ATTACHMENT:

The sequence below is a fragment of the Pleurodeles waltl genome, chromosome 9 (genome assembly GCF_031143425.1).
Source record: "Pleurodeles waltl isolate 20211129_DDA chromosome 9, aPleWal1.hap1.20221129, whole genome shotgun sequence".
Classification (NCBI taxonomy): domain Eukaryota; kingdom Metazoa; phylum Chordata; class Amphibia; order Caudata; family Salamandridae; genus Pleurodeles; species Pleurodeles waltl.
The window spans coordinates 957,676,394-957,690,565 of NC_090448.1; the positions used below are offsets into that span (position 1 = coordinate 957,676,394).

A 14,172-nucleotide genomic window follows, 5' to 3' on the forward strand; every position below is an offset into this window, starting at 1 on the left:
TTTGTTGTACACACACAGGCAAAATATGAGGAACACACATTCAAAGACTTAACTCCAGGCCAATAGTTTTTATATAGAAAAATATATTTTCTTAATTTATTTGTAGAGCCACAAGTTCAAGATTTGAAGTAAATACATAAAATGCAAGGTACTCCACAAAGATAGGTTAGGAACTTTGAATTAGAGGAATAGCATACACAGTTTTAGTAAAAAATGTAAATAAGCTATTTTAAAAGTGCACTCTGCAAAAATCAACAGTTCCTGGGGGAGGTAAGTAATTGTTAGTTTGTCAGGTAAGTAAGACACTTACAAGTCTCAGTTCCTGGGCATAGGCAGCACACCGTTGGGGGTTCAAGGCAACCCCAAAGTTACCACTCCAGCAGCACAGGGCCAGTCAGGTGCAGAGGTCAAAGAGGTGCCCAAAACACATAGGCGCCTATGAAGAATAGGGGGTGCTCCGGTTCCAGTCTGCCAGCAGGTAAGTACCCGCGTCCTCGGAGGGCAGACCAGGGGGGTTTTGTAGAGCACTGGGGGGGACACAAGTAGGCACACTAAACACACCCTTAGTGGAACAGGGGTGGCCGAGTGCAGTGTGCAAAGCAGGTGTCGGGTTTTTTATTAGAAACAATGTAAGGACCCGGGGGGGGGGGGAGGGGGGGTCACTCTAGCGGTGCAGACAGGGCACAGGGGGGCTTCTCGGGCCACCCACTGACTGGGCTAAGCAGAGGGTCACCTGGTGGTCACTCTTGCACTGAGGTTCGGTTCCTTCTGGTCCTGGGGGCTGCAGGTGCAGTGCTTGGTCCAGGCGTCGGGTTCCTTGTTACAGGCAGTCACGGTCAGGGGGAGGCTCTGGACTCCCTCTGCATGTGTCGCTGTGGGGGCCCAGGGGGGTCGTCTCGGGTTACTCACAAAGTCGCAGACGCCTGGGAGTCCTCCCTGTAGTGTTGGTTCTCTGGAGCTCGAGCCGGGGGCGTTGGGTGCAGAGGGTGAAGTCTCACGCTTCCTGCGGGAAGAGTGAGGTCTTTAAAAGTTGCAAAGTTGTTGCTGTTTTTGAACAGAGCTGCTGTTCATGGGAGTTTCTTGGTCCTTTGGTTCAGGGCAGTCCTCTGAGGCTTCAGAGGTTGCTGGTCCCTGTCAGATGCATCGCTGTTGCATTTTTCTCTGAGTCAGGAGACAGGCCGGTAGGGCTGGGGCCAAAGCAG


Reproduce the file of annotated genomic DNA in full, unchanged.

The sequence below is a fragment of the Pleurodeles waltl genome, chromosome 9 (genome assembly GCF_031143425.1).
Source record: "Pleurodeles waltl isolate 20211129_DDA chromosome 9, aPleWal1.hap1.20221129, whole genome shotgun sequence".
Classification (NCBI taxonomy): domain Eukaryota; kingdom Metazoa; phylum Chordata; class Amphibia; order Caudata; family Salamandridae; genus Pleurodeles; species Pleurodeles waltl.
The window spans coordinates 957,676,394-957,690,565 of NC_090448.1; the positions used below are offsets into that span (position 1 = coordinate 957,676,394).

A 14,172-nucleotide genomic window follows, 5' to 3' on the forward strand; every position below is an offset into this window, starting at 1 on the left:
TTTGTTGTACACACACAGGCAAAATATGAGGAACACACATTCAAAGACTTAACTCCAGGCCAATAGTTTTTATATAGAAAAATATATTTTCTTAATTTATTTGTAGAGCCACAAGTTCAAGATTTGAAGTAAATACATAAAATGCAAGGTACTCCACAAAGATAGGTTAGGAACTTTGAATTAGAGGAATAGCATACACAGTTTTAGTAAAAAATGTAAATAAGCTATTTTAAAAGTGCACTCTGCAAAAATCAACAGTTCCTGGGGGAGGTAAGTAATTGTTAGTTTGTCAGGTAAGTAAGACACTTACAAGTCTCAGTTCCTGGGCATAGGCAGCACACCGTTGGGGGTTCAAGGCAACCCCAAAGTTACCACTCCAGCAGCACAGGGCCAGTCAGGTGCAGAGGTCAAAGAGGTGCCCAAAACACATAGGCGCCTATGAAGAATAGGGGGTGCTCCGGTTCCAGTCTGCCAGCAGGTAAGTACCCGCGTCCTCGGAGGGCAGACCAGGGGGGTTTTGTAGAGCACTGGGGGGGACACAAGTAGGCACACTAAACACACCCTTAGTGGAACAGGGGTGGCCGAGTGCAGTGTGCAAAGCAGGTGTCGGGTTTTTTATTAGAAACAATGTAAGGACCCGGGGGGGGGGGGAGGGGGGGTCACTCTAGCGGTGCAGACAGGGCACAGGGGGGCTTCTCGGGCCACCCACTGACTGGGCTAAGCAGAGGGTCACCTGGTGGTCACTCTTGCACTGAGGTTCGGTTCCTTCTGGTCCTGGGGGCTGCAGGTGCAGTGCTTGGTCCAGGCGTCGGGTTCCTTGTTACAGGCAGTCACGGTCAGGGGGAGGCTCTGGACTCCCTCTGCATGTGTCGCTGTGGGGGCCCAGGGGGGTCGTCTCGGGTTACTCACAAAGTCGCAGACGCCTGGGAGTCCTCCCTGTAGTGTTGGTTCTCTGGAGCTCGAGCCGGGGGCGTTGGGTGCAGAGGGTGAAGTCTCACGCTTCCTGCGGGAAGAGTGAGGTCTTTAAAAGTTGCAAAGTTGTTGCTGTTTTTGAACAGAGCTGCTGTTCATGGGAGTTTCTTGGTCCTTTGGTTCAGGGCAGTCCTCTGAGGCTTCAGAGGTTGCTGGTCCCTGTCAGATGCATCGCTGTTGCATTTTTCTCTGAGTCAGGAGACAGGCCGGTAGGGCTGGGGCCAAAGCAG